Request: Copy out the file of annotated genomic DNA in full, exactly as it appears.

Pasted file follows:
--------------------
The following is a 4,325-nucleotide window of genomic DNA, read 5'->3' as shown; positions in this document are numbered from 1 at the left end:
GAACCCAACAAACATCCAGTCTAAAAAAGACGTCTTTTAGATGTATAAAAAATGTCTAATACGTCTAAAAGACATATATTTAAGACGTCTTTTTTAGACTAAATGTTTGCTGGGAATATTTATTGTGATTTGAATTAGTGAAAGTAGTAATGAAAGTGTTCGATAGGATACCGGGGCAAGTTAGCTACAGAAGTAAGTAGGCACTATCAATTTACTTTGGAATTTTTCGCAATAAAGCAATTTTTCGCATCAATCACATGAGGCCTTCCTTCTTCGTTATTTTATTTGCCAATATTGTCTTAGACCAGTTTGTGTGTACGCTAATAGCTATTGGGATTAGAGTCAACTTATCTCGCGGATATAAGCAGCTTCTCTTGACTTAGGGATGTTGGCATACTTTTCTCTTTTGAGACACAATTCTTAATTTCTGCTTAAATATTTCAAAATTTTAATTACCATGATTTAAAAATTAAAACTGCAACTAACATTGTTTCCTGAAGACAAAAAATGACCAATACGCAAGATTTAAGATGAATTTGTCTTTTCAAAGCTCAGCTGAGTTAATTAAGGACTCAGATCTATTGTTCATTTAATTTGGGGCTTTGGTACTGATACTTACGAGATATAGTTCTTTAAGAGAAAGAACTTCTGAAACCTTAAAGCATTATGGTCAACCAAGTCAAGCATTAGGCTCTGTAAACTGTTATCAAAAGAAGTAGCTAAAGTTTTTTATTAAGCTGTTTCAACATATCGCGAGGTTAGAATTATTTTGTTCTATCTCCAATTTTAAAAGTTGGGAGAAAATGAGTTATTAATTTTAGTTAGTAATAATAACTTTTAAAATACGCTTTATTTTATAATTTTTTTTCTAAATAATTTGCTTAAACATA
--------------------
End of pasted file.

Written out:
The following is a 4,325-nucleotide window of genomic DNA, read 5'->3' as shown; positions in this document are numbered from 1 at the left end:
GAACCCAACAAACATCCAGTCTAAAAAAGACGTCTTTTAGATGTATAAAAAATGTCTAATACGTCTAAAAGACATATATTTAAGACGTCTTTTTTAGACTAAATGTTTGCTGGGAATATTTATTGTGATTTGAATTAGTGAAAGTAGTAATGAAAGTGTTCGATAGGATACCGGGGCAAGTTAGCTACAGAAGTAAGTAGGCACTATCAATTTACTTTGGAATTTTTCGCAATAAAGCAATTTTTCGCATCAATCACATGAGGCCTTCCTTCTTCGTTATTTTATTTGCCAATATTGTCTTAGACCAGTTTGTGTGTACGCTAATAGCTATTGGGATTAGAGTCAACTTATCTCGCGGATATAAGCAGCTTCTCTTGACTTAGGGATGTTGGCATACTTTTCTCTTTTGAGACACAATTCTTAATTTCTGCTTAAATATTTCAAAATTTTAATTACCATGATTTAAAAATTAAAACTGCAACTAACATTGTTTCCTGAAGACAAAAAATGACCAATACGCAAGATTTAAGATGAATTTGTCTTTTCAAAGCTCAGCTGAGTTAATTAAGGACTCAGATCTATTGTTCATTTAATTTGGGGCTTTGGTACTGATACTTACGAGATATAGTTCTTTAAGAGAAAGAACTTCTGAAACCTTAAAGCATTATGGTCAACCAAGTCAAGCATTAGGCTCTGTAAACTGTTATCAAAAGAAGTAGCTAAAGTTTTTTATTAAGCTGTTTCAACATATCGCGAGGTTAGAATTATTTTGTTCTATCTCCAATTTTAAAAGTTGGGAGAAAATGAGTTATTAATTTTAGTTAGTAATAATAACTTTTAAAATACGCTTTATTTTATAATTTTTTTTCTAAATAATTTGCTTAAACATA